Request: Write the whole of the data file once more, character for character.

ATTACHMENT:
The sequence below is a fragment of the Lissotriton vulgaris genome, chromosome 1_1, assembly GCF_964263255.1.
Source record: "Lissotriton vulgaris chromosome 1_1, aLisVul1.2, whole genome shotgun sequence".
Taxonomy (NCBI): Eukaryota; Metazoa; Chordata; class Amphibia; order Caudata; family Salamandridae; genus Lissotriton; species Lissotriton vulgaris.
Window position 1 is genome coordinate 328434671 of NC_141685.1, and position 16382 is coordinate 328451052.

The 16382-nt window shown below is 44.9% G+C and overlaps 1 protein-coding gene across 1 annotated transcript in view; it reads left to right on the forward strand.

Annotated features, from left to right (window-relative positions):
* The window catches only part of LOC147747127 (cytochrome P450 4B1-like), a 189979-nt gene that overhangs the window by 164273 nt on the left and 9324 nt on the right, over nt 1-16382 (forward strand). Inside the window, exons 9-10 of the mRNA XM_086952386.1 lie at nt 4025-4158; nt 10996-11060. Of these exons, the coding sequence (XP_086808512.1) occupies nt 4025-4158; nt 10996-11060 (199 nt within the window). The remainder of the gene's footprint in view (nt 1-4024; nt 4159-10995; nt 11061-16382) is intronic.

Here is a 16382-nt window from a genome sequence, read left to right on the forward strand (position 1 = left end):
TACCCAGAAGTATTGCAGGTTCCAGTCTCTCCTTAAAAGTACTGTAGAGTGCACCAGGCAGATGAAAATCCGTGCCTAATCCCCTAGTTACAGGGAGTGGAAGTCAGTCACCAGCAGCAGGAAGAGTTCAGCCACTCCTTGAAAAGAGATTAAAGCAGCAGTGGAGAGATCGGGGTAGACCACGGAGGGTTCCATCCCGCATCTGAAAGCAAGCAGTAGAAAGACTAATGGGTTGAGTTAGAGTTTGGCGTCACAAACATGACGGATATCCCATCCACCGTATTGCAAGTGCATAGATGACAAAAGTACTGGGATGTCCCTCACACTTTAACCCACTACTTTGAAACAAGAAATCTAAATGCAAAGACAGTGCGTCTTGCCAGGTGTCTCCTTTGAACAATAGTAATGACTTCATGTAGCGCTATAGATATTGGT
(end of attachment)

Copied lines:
The sequence below is a fragment of the Lissotriton vulgaris genome, chromosome 1_1, assembly GCF_964263255.1.
Source record: "Lissotriton vulgaris chromosome 1_1, aLisVul1.2, whole genome shotgun sequence".
Taxonomy (NCBI): Eukaryota; Metazoa; Chordata; class Amphibia; order Caudata; family Salamandridae; genus Lissotriton; species Lissotriton vulgaris.
Window position 1 is genome coordinate 328434671 of NC_141685.1, and position 16382 is coordinate 328451052.

The 16382-nt window shown below is 44.9% G+C and overlaps 1 protein-coding gene across 1 annotated transcript in view; it reads left to right on the forward strand.

Annotated features, from left to right (window-relative positions):
* The window catches only part of LOC147747127 (cytochrome P450 4B1-like), a 189979-nt gene that overhangs the window by 164273 nt on the left and 9324 nt on the right, over nt 1-16382 (forward strand). Inside the window, exons 9-10 of the mRNA XM_086952386.1 lie at nt 4025-4158; nt 10996-11060. Of these exons, the coding sequence (XP_086808512.1) occupies nt 4025-4158; nt 10996-11060 (199 nt within the window). The remainder of the gene's footprint in view (nt 1-4024; nt 4159-10995; nt 11061-16382) is intronic.

Here is a 16382-nt window from a genome sequence, read left to right on the forward strand (position 1 = left end):
TACCCAGAAGTATTGCAGGTTCCAGTCTCTCCTTAAAAGTACTGTAGAGTGCACCAGGCAGATGAAAATCCGTGCCTAATCCCCTAGTTACAGGGAGTGGAAGTCAGTCACCAGCAGCAGGAAGAGTTCAGCCACTCCTTGAAAAGAGATTAAAGCAGCAGTGGAGAGATCGGGGTAGACCACGGAGGGTTCCATCCCGCATCTGAAAGCAAGCAGTAGAAAGACTAATGGGTTGAGTTAGAGTTTGGCGTCACAAACATGACGGATATCCCATCCACCGTATTGCAAGTGCATAGATGACAAAAGTACTGGGATGTCCCTCACACTTTAACCCACTACTTTGAAACAAGAAATCTAAATGCAAAGACAGTGCGTCTTGCCAGGTGTCTCCTTTGAACAATAGTAATGACTTCATGTAGCGCTATAGATATTGGT